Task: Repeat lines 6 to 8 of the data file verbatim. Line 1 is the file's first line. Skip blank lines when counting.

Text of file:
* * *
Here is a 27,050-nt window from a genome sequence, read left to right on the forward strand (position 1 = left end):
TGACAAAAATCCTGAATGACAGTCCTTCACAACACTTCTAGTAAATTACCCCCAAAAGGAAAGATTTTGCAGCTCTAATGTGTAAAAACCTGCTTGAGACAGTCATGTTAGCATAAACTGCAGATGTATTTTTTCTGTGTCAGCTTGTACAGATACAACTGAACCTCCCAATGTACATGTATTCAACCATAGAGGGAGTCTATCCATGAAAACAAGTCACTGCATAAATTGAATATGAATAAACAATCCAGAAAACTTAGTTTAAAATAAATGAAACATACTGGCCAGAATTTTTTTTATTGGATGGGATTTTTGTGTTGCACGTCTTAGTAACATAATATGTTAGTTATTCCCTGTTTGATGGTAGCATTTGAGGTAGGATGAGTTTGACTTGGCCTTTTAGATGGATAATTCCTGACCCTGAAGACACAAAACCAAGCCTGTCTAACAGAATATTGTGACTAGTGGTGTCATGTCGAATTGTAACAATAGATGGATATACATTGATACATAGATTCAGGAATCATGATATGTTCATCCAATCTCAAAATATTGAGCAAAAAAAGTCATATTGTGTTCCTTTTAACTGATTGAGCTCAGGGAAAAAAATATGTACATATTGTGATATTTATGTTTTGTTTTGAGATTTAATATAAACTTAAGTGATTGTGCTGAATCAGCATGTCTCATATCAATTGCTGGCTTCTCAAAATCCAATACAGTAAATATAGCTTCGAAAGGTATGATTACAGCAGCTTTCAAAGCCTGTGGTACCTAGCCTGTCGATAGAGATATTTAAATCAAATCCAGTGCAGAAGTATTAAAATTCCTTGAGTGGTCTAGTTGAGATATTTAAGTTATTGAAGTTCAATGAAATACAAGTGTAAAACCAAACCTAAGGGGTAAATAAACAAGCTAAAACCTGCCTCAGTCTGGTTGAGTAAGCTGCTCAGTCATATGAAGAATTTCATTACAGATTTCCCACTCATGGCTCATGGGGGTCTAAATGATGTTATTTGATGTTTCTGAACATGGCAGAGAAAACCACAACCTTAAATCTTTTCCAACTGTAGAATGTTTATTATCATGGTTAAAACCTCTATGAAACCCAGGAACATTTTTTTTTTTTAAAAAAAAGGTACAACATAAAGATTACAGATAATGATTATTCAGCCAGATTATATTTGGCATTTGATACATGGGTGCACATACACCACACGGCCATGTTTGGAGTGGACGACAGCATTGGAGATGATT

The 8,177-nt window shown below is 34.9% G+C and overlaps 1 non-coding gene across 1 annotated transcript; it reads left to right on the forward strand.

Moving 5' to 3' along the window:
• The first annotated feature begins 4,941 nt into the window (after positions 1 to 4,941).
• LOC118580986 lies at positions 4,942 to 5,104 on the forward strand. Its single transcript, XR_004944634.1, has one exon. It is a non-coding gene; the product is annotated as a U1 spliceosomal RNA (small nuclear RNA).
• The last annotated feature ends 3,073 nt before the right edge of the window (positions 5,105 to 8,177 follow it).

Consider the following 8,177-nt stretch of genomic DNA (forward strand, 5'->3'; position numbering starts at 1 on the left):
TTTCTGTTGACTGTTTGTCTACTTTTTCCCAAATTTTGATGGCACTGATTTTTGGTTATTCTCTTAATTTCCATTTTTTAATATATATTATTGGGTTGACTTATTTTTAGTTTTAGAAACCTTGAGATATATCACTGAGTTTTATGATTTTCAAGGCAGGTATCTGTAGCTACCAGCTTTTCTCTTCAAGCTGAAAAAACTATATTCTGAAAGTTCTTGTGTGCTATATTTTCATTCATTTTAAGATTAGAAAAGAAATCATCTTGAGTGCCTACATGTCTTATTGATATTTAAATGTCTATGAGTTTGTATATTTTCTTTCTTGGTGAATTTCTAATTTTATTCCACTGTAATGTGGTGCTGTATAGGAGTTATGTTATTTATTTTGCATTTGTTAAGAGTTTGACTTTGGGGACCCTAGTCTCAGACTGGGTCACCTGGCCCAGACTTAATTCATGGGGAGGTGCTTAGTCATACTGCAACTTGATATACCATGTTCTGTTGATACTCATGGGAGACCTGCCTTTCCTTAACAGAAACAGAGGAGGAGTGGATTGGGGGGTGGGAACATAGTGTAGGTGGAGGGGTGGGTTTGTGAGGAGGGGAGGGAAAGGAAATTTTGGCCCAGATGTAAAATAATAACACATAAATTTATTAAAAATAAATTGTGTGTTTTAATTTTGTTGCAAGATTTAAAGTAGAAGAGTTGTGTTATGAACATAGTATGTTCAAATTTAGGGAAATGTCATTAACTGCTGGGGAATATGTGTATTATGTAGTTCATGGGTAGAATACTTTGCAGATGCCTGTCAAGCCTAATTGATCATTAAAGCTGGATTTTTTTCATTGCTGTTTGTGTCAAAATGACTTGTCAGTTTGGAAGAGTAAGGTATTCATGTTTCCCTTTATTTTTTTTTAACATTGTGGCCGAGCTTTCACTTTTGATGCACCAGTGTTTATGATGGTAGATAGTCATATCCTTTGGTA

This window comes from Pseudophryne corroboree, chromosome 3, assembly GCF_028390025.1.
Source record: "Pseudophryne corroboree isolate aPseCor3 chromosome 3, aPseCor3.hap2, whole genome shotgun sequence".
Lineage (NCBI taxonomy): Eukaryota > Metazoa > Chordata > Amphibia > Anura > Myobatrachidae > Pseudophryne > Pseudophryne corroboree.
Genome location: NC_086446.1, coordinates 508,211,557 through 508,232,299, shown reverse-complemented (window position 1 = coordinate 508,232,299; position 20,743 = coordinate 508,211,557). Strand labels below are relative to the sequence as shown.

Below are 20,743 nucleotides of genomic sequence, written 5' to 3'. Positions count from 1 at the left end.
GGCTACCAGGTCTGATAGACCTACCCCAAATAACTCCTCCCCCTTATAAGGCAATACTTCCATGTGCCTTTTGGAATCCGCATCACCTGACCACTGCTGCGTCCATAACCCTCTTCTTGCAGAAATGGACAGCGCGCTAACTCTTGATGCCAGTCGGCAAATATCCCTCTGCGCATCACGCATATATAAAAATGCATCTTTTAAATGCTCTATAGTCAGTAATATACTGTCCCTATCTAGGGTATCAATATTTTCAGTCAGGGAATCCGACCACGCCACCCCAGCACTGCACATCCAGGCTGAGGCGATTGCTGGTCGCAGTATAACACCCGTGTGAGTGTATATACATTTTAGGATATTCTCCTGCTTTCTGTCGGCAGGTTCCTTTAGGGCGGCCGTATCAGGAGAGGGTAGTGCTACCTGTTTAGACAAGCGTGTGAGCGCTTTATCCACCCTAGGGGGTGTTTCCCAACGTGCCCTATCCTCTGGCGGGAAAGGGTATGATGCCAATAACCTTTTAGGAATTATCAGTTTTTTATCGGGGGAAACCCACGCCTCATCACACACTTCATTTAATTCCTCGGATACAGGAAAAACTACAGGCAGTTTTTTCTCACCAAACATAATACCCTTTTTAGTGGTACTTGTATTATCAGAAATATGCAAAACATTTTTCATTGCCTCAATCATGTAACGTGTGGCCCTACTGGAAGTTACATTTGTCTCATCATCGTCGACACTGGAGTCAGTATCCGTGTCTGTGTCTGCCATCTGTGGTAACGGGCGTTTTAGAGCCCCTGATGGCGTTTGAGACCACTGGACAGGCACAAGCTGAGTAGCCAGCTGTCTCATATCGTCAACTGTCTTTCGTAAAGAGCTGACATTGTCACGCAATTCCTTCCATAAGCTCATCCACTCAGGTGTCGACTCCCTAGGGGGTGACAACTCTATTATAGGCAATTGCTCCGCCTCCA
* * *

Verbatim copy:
• LOC118580986 lies at positions 4,942 to 5,104 on the forward strand. Its single transcript, XR_004944634.1, has one exon. It is a non-coding gene; the product is annotated as a U1 spliceosomal RNA (small nuclear RNA).
• The last annotated feature ends 3,073 nt before the right edge of the window (positions 5,105 to 8,177 follow it).

Consider the following 8,177-nt stretch of genomic DNA (forward strand, 5'->3'; position numbering starts at 1 on the left):